6. The duty not to accept benefits from third parties 
Directors must not accept benefits from third parties unless the benefit cannot reasonably be regarded as likely to give rise to a conflict of interest.

7. The duty to declare an interest in a proposed transaction or arrangement 
If a director has a personal interest, direct or indirect, in a proposed transaction or arrangement with the company, he or she must declare the nature and extent of that interest to the other directors before the transaction or arrangement takes place”.

For further information, the Companies Act 2006 provides a legal checklist of duties with which a director must comply; these are discussed further in the IoD factsheet Directors’ duties and responsibilities.


The six key attributes of an effective director

At the IoD, we believe that excellence and professionalism in the boardroom are essential for business. To support and promote this belief, we run an extensive range of courses, conferences, seminars, development programmes and services specifically designed by directors for directors. To find out more visit IoD Training.

The following are based upon and adapted from the key attributes developed by the IoD in the publication Standards for the Board:

1. Strategic perception

  • Change-orientation: Alert and responsive to the need for change. Encourages new initiatives and the implementation of new policies, structures and practices.
  • Creativity: Generates and recognises imaginative solutions and innovations.
  • Foresight: Is able to imagine possible future states and characteristics of the company in a future environment.
  • Organisational awareness: Is aware of the company’s strengths and weaknesses and of the likely impact of the board’s decisions upon them.
  • Perspective: Rises above the immediate problem or situation and sees the wider issues and implications. Is able to relate disparate facts and see all relevant relationships.
  • Strategic awareness: Is aware of the various factors which determine the company’s opportunities and threats (for example, shareholder, stakeholder, market, technology, environmental and regulatory factors).

2. Decision making

  • Critical faculty: Probes the facts, challenges assumptions, identifies the (dis)advantages of proposals, provides counter arguments, ensures discussions are penetrating.
  • Decisiveness: Shows a readiness to take decisions and take action. Is able to make up his/her mind.
  • Judgment: Makes sensible decisions or recommendations by weighing evidence, considers reasonable assumptions, the ethical dimension, and factual information.

3. Analysis and the use of information

  • Consciousness of detail: Insists that sufficiently detailed and reliable information is taken account of, and reported as necessary.
  • Eclecticism: Systematically seeks all possible relevant information from a variety of sources.
  • Numeracy: Assimilates numerical and statistical information accurately, understands its derivation and makes sensible, sound interpretations.
  • Problem recognition: Identifies problems and identifies possible or actual causes.

4. Communication

  • Listening skills: Listens dispassionately, intently and carefully so that key points are recalled and taken into account, questioning when necessary to ensure understanding.
  • Openness: Is frank and open when communicating. Willing to admit errors and shortcomings.
  • Verbal fluency: Speaks clearly, audibly and has good diction. Concise, avoids jargon and tailors content to the audience’s needs.
  • Presentation skills: Conveys ideas, images and words in a way that shows empathy with the audience.
  • Written communication skills: Written matter is readily intelligible; ideas, information and opinions are conveyed accurately, clearly and concisely.
  • Responsiveness: Is able to invite and accept feedback.

5. Interaction with others

  • Confidence: Is aware of own strengths and weaknesses. Is assured when dealing with others. Able to take charge of a situation when appropriate.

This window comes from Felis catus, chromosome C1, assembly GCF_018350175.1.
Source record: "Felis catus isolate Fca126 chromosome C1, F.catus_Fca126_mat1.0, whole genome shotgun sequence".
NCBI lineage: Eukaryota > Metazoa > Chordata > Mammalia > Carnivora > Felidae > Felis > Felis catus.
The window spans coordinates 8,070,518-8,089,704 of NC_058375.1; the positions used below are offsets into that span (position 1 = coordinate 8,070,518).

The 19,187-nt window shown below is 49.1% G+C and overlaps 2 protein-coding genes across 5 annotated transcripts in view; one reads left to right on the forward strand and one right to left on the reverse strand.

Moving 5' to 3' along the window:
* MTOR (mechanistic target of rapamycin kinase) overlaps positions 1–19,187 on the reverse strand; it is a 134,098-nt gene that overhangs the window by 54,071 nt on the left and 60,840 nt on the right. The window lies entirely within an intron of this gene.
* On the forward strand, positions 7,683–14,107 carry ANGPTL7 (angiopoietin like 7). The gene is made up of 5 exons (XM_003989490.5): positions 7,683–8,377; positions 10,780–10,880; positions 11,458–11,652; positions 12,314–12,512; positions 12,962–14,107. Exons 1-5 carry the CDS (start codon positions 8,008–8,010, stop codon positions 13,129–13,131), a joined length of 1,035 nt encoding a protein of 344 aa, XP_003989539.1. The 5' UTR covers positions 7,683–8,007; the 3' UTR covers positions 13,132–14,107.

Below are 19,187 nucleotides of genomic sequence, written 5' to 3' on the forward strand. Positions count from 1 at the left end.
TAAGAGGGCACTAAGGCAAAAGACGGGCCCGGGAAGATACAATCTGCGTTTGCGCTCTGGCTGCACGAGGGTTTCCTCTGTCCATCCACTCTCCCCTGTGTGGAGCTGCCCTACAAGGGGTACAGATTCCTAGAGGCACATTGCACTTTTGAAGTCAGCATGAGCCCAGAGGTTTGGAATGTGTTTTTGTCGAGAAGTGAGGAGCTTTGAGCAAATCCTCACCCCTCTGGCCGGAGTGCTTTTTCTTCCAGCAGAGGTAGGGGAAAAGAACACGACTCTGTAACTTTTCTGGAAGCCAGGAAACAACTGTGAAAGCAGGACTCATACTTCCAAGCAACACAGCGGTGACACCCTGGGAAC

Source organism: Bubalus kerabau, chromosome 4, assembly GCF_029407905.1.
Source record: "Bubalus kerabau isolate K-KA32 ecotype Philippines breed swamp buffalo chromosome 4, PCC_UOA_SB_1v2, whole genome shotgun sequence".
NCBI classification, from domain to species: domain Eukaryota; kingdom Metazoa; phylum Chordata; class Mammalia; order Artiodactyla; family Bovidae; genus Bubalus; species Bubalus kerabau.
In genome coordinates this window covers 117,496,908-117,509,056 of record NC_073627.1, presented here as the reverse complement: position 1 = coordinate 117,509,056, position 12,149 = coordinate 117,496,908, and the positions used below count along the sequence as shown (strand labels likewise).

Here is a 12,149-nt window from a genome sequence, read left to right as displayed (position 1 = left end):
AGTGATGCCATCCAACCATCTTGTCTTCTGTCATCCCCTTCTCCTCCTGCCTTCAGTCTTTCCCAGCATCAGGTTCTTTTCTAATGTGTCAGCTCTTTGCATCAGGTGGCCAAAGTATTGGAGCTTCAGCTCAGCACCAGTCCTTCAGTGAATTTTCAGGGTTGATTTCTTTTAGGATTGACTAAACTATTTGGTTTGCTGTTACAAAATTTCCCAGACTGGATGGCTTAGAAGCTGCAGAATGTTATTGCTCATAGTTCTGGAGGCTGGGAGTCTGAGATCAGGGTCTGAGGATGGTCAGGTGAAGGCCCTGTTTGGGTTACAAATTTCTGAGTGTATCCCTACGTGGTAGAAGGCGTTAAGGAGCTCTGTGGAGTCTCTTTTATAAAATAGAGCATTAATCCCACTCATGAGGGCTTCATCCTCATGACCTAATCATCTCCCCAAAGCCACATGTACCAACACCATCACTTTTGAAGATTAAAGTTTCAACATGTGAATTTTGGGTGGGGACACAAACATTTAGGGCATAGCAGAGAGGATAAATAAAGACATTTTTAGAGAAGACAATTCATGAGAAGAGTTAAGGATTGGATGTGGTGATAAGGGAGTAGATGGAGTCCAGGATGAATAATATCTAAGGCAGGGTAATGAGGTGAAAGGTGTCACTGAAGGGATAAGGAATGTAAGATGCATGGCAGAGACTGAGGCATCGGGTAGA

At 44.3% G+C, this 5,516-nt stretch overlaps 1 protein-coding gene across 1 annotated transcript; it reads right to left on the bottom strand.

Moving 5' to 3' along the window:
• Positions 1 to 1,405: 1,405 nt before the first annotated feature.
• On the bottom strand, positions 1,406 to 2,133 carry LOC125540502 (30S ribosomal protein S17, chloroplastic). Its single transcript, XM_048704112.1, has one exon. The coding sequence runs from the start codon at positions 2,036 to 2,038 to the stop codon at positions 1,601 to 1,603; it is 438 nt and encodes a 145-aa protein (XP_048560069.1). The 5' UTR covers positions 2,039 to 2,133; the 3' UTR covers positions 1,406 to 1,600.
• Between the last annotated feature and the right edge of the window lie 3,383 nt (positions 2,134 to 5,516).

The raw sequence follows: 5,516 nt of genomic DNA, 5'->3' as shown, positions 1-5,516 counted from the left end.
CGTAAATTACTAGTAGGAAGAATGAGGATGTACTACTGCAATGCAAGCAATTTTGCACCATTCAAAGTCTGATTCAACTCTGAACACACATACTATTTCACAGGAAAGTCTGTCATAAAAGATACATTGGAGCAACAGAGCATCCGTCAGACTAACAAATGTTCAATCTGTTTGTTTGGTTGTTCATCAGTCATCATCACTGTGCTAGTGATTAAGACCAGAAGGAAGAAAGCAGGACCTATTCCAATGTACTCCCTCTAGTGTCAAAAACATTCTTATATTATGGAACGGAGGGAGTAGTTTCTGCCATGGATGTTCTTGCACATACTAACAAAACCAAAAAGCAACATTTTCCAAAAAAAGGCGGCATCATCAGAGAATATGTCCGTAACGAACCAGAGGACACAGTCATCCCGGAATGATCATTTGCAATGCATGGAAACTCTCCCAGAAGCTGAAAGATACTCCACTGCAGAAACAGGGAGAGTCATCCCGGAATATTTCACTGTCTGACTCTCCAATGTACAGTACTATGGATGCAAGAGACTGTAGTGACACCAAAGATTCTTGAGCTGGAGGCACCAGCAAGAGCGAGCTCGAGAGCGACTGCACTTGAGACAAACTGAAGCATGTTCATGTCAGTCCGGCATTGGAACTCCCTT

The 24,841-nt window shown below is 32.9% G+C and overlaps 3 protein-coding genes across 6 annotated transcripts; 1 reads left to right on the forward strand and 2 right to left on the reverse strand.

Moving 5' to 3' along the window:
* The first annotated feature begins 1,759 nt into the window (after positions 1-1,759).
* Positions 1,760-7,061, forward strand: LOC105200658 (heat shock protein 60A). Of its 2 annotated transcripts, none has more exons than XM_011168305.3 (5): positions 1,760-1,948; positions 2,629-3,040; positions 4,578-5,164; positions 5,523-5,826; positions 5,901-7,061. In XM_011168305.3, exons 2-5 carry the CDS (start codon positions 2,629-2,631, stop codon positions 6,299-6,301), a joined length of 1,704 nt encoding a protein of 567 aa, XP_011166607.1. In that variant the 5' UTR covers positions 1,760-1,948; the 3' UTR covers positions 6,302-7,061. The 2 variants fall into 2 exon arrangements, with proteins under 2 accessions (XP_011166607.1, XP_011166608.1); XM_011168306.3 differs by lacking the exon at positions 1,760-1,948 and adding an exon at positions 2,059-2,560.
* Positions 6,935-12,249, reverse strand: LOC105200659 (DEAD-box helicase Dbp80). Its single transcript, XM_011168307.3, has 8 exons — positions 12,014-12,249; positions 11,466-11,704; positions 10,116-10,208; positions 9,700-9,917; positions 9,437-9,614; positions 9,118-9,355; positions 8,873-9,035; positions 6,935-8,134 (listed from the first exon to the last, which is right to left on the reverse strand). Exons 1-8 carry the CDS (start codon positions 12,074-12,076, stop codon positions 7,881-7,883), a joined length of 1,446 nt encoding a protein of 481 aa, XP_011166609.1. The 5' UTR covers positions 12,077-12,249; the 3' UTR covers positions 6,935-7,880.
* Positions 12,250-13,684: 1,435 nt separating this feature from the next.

• Coordination skills: Adopts appropriate interpersonal styles and methods in guiding the board towards task accomplishment. Fosters cooperation and effective teamwork.
  • Flexibility: Adopts a flexible (but not compliant) style when interacting with others. Takes their views into account and changes position when appropriate.
  • Presence: Makes a strong positive impression on first meeting. Has authority and credibility, establishes rapport quickly.
  • Integrity: Is truthful and trustworthy and can be relied upon to keep their word. Does not have double standards and does not compromise on ethical and legal matters.
  • Learning ability: Seeks and acquires new knowledge and skills from multiple sources, including board experience.
  • Motivation: Inspires others to achieve goals by ensuring a clear understanding of what needs to be achieved and by showing commitment, enthusiasm, encouragement and support.
  • Persuasiveness: Persuades others to give their agreement and commitment; in face of conflict, uses personal influence to achieve consensus and/or agreement.
  • Sensitivity: Shows an understanding of the feelings and needs of others, and a willingness to provide personal support or to take actions as appropriate.

6. Achievement of results

  • Business acumen: Has the ability to identify opportunities to increase the company’s business advantage.
  • Delegation skills: Distinguishes between what should be done by others or by themselves. Allocates decision making or other tasks to appropriate colleagues and subordinates.
  • Exemplar: Sets challenging but achievable goals and standards of performance for self and others.
  • Drive: Shows energy, vitality and commitment.
  • Resilience: Maintains composure and effectiveness in the face of adversity, setbacks, opposition or unfairness.
  • Risk acceptance: Is prepared to take action that involves carefully calculated risk in order to achieve a desired benefit or advantage.
  • Tenacity: Stays with a position or plan of action until the desired objectives are achieved or require adaptation.

Further information

The IoD has produced a number of briefings around the topic of being a director which are all located under the Resources and factsheets section. The most relevant are:

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The information in this guidance is intended for general information purposes only and does not constitute legal or professional advice. The IoD does not accept any responsibility for any loss which may arise from relying on information contained in this article. It is not a substitute for legal advice and specific and personal legal advice should be taken on any individual matter. IoD does not recommend any firms. The IoD is not accountable for the products, services, acts or omissions on the website(s) linked to this page. Website terms and conditions apply.